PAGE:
finding plain error despite defendant's waiver of sufficiency challenge where "there was no proof of one of the essential elements [of the charged offense]"Summary of this case from United States v. Peña-Lora
May 19, 1967.
David K. Yamakawa, Jr., San Francisco, Cal. for appellant.
Edwin L. Miller, Jr., U.S. Atty., Shelby R. Gott, Asst. U.S. Atty., San Diego, Cal., for appellee.
Before POPE, MERRILL and KOELSCH, Circuit Judges.
The defendant Beckett appeals from a judgment of conviction on two counts of an indictment by which he was charged as the accomplice ( 18 U.S.C. § 2) of one Mathis in the unlawful sale and transportation of heroin (21 U.S.C. § 174). The ground of his appeal is that the evidence was insufficient to sustain a conviction.
After the government had rested, defendant moved for a judgment of acquittal. The court denied the motion. Defendant then introduced evidence. However, he did not renew his motion for acquittal at the conclusion of all the evidence, as required by Rule 29(a). His failure to do so operates to waive the benefit of the motion. This court, however, may and frequently does review the sufficiency of the evidence to prevent a manifest miscarriage of justice. Robbins v. United States, 345 F.2d 930 (9th Cir. 1965).
Defendant's sole point is that there was no proof of one of the essential elements common to the crimes charged against him, namely, his knowledge that the heroin was illegally imported into the United States. We agree.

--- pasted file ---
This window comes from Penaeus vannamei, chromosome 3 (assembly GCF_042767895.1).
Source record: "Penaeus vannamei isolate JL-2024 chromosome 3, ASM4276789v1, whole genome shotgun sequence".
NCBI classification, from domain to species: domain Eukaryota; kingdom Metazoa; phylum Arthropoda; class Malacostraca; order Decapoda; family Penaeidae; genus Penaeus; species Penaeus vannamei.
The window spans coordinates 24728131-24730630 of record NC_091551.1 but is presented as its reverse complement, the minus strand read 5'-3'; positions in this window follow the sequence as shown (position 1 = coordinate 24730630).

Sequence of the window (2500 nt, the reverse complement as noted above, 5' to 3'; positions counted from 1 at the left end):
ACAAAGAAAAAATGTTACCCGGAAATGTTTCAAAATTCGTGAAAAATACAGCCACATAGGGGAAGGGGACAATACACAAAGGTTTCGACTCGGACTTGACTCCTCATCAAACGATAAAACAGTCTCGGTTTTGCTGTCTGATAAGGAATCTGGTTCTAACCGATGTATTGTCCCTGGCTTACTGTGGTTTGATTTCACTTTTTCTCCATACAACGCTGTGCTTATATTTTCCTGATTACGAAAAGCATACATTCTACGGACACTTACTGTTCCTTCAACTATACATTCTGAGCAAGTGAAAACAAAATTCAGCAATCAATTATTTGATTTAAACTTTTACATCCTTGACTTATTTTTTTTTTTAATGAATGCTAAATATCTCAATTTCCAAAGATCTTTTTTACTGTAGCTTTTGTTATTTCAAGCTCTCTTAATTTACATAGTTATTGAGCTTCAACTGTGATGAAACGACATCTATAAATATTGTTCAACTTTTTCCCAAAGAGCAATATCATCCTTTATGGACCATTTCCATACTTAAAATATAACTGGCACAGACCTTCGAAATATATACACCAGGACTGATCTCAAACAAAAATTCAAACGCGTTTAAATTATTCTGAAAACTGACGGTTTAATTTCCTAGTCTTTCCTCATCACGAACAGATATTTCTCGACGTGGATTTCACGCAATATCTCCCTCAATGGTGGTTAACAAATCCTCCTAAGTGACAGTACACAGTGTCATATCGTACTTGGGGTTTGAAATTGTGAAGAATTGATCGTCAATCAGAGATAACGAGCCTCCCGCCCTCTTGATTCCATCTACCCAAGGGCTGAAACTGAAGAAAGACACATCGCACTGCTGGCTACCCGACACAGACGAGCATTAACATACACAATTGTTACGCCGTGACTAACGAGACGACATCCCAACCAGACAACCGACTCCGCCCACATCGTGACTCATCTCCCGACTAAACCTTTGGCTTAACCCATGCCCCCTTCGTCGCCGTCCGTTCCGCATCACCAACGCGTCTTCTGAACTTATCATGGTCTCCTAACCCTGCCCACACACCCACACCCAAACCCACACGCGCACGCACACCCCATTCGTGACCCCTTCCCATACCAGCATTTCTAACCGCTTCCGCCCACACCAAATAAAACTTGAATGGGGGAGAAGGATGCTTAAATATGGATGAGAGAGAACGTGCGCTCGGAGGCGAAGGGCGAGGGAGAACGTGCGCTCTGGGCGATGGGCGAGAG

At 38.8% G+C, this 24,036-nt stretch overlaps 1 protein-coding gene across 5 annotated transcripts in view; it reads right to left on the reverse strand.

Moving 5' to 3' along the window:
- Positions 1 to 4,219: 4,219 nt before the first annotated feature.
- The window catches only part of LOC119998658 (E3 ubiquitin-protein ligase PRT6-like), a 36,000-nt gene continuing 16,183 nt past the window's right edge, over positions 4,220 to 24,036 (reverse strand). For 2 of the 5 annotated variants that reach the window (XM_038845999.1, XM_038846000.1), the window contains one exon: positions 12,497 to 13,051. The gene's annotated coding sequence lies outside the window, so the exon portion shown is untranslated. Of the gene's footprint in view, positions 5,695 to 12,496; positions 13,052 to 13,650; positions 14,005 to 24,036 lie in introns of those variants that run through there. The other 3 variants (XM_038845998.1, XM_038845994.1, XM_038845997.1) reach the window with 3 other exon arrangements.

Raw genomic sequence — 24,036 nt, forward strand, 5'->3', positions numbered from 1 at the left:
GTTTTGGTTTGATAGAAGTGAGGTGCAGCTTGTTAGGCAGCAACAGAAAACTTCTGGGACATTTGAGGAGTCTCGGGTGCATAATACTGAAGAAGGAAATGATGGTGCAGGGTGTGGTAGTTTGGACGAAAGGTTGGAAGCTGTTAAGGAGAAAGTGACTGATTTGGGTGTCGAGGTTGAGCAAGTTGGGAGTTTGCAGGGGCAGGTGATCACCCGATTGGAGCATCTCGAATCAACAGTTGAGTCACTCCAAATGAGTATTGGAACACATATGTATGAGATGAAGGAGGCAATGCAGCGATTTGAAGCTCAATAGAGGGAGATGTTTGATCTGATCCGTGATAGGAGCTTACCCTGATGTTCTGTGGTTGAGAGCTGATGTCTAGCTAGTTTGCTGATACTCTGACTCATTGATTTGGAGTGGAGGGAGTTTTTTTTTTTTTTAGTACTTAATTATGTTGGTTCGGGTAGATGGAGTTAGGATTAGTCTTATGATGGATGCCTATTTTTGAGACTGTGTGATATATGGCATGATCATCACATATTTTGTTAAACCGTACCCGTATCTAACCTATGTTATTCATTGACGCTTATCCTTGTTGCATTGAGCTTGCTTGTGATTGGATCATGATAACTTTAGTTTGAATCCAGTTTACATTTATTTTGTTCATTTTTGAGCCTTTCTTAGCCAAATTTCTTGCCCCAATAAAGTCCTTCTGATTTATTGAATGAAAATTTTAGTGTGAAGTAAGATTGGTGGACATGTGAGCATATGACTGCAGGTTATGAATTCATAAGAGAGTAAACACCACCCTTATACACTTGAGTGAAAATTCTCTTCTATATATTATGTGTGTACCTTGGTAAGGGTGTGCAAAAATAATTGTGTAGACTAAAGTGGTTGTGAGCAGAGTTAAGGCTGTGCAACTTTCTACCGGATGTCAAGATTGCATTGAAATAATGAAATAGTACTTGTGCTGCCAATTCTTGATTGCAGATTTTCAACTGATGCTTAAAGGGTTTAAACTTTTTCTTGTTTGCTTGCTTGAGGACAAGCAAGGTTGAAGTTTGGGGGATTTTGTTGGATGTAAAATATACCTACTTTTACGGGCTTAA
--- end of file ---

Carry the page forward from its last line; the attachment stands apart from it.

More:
The government's evidence shows at most that Beckett introduced a Federal Bureau of Narcotics Agent to a peddler who three days later sold and delivered the agent heroin. There is no proof whatever that Beckett took any other part in the transaction or knew from whence the narcotic came.
Nor does the evidence in this record permit the operation of the statutory presumption of knowledge which arises from proof of possession, actual or constructive. The evidence shows nothing beyond the fact that Beckett was (to use the language of the Second Circuit in United States v. Jones, 308 F.2d 26, 30 (1962)) "a casual facilitator of a sale, who knows a given principal possesses and trades in narcotics but who lacks the working relationship with that principal that enables an assurance of delivery * * *." Only recently this court in Hill v. United States, 379 F.2d 811, May 5, 1967, a case factually similar to this one, quoted with approval the statement of the Second Circuit appearing in United States v. Jones, supra. that such a "casual facilitator * * * may not be held to have dominion and control over the drug delivered and cannot be said to have possession of it."
The judgment is reversed and the indictment is ordered dismissed.